Netcare suspends 2 paramedics after road-rage incident

2014-11-13 13:35

Netcare 911 has suspended two paramedics for leaving the scene of an alleged racist road-rage accident in Joburg.

“The two paramedics who left the scene of a road-rage incident on Saturday afternoon were suspended from duty after management was given access by The Star to a video filmed at the scene by a member of the public,” said Netcare managing director Noeleen Phillipson today.

“It is against our company protocols and values for paramedics to prematurely leave the scene of an incident unless there is a very good reason for them to do so.”

Netcare declined to comment on racism allegations levelled against the paramedics, or say if they would face a disciplinary hearing.

It was also not clear why they were suspended for leaving the scene, rather than for not attending to the injured man.

The Star reported earlier that the two employees attended a scene where a white motorist had allegedly attacked a black motorist with an axe on the N1 near the Beyers Naudé offramp.

The white paramedics were reportedly accused of attending to the uninjured white attacker, while not checking on the injured black victim, who was bleeding from axe wounds to his head.

Phillipson would not comment on this allegation, but said Netcare did not discriminate against anyone.

“We wish to give the assurance that Netcare 911 does not discriminate against individuals on any basis,” she said.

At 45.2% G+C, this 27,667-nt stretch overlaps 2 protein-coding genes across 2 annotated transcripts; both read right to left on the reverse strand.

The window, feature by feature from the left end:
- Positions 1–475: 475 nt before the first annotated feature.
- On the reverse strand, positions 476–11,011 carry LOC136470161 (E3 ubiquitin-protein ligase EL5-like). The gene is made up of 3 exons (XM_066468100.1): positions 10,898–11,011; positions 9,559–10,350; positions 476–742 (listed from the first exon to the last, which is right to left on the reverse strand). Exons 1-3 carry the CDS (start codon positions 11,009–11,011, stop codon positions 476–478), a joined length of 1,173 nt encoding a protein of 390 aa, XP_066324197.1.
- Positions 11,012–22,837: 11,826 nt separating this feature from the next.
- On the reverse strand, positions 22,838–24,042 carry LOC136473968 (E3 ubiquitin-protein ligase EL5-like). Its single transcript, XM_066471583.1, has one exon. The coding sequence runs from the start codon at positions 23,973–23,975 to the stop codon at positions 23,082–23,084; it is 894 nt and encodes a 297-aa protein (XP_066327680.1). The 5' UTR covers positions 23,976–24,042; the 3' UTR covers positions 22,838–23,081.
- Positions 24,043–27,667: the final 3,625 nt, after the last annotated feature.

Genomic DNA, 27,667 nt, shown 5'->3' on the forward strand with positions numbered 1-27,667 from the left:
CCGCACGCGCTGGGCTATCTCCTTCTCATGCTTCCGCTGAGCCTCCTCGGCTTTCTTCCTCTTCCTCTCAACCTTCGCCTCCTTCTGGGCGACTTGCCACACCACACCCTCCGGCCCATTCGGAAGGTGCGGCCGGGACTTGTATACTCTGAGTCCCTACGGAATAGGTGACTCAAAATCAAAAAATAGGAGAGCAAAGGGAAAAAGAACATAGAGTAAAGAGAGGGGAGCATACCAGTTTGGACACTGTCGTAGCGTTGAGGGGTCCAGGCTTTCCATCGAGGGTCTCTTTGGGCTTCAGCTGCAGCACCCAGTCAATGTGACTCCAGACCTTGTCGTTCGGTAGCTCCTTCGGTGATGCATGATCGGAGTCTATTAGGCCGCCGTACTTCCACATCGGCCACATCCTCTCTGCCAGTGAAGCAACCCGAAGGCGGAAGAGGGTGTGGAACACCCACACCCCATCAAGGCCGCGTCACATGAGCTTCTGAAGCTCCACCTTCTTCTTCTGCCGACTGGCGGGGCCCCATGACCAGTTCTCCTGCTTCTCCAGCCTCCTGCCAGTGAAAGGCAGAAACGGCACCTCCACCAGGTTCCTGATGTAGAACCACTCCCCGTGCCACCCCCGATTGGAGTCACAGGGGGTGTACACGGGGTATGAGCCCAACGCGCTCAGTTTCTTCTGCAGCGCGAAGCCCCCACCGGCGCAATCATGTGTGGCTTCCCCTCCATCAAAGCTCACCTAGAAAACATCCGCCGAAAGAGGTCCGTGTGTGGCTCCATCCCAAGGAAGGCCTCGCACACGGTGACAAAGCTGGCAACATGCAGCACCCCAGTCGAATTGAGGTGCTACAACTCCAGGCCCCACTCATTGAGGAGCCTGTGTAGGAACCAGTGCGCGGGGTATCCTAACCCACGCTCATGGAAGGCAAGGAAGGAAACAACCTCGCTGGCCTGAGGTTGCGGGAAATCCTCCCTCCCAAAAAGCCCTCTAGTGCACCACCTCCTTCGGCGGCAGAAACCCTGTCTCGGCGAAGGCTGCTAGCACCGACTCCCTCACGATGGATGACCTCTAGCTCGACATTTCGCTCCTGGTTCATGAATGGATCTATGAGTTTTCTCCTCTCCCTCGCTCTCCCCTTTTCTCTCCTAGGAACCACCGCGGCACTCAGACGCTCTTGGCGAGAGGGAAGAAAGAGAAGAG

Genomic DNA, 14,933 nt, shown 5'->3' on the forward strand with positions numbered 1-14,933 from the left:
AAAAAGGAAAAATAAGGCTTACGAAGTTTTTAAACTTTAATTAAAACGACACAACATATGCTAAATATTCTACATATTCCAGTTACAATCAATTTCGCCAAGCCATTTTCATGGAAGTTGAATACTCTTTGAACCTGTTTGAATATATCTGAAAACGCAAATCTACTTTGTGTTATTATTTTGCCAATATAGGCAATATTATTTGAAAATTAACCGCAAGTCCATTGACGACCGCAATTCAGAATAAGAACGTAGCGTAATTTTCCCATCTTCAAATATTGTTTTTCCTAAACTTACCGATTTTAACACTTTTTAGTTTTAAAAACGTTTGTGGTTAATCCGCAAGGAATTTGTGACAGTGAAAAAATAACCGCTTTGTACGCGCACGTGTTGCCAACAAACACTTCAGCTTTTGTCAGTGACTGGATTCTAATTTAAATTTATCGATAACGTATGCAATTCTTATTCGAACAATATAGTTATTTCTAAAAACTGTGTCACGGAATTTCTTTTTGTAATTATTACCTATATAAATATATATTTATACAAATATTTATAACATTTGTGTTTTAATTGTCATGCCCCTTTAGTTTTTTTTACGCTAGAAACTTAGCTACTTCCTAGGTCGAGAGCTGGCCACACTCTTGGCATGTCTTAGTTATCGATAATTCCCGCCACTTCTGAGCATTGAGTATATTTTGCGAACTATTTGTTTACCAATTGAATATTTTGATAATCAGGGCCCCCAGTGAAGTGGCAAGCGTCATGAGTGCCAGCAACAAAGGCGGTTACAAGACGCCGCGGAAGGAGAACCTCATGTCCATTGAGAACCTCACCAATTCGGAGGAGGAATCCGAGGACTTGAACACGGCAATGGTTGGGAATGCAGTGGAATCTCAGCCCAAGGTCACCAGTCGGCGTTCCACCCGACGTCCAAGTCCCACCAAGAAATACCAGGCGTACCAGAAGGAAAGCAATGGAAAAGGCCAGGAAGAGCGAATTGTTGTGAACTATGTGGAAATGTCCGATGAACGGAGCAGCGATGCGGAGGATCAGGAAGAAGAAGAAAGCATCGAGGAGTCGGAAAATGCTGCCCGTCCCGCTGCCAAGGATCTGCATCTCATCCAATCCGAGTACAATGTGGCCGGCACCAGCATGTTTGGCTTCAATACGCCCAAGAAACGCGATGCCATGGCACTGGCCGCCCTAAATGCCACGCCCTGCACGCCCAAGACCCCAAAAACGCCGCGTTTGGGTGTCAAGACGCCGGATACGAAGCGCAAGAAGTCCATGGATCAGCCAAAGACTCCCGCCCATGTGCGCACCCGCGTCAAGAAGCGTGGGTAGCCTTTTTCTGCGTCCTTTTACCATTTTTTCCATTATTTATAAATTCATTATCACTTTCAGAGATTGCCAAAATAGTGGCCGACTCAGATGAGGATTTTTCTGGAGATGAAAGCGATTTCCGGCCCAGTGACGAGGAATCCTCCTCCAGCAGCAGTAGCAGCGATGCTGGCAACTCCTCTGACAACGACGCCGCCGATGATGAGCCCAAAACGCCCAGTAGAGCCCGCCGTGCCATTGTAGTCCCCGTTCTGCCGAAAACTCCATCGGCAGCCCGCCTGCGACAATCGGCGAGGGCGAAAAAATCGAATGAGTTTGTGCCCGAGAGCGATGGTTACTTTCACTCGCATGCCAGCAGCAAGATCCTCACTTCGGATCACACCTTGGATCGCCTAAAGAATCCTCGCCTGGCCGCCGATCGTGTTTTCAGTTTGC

“This is evidenced by the fact that in the past year alone Netcare 911 has assisted close on 6 000 indigent patients.”

The Star reported that before Netcare watched the video footage it claimed the paramedics left the scene because a crowd threatened them.

The newspaper quoted Phillipson as confirming that the victim received medical attention.

“In fact, the senior paramedic attended to the victim with the head and upper-arm injury, and her junior colleague rendered assistance to the second individual,” Phillipson reportedly said.

According to the newspaper, a bystander took a video clip at the scene and tried to give it to Netcare to watch. It reportedly showed that the paramedics did not attend to the victim.

The Star claimed Netcare’s general manager, Shalen Ramduth, failed to arrive for a meeting to obtain the video.

The newspaper sent the footage to Netcare. Less than an hour after sending the footage the two paramedics were suspended, it was reported.

Phillipson said she could not comment on these allegations.

“A full investigation is under way and we will take appropriate action once the investigation has been concluded,” she said.

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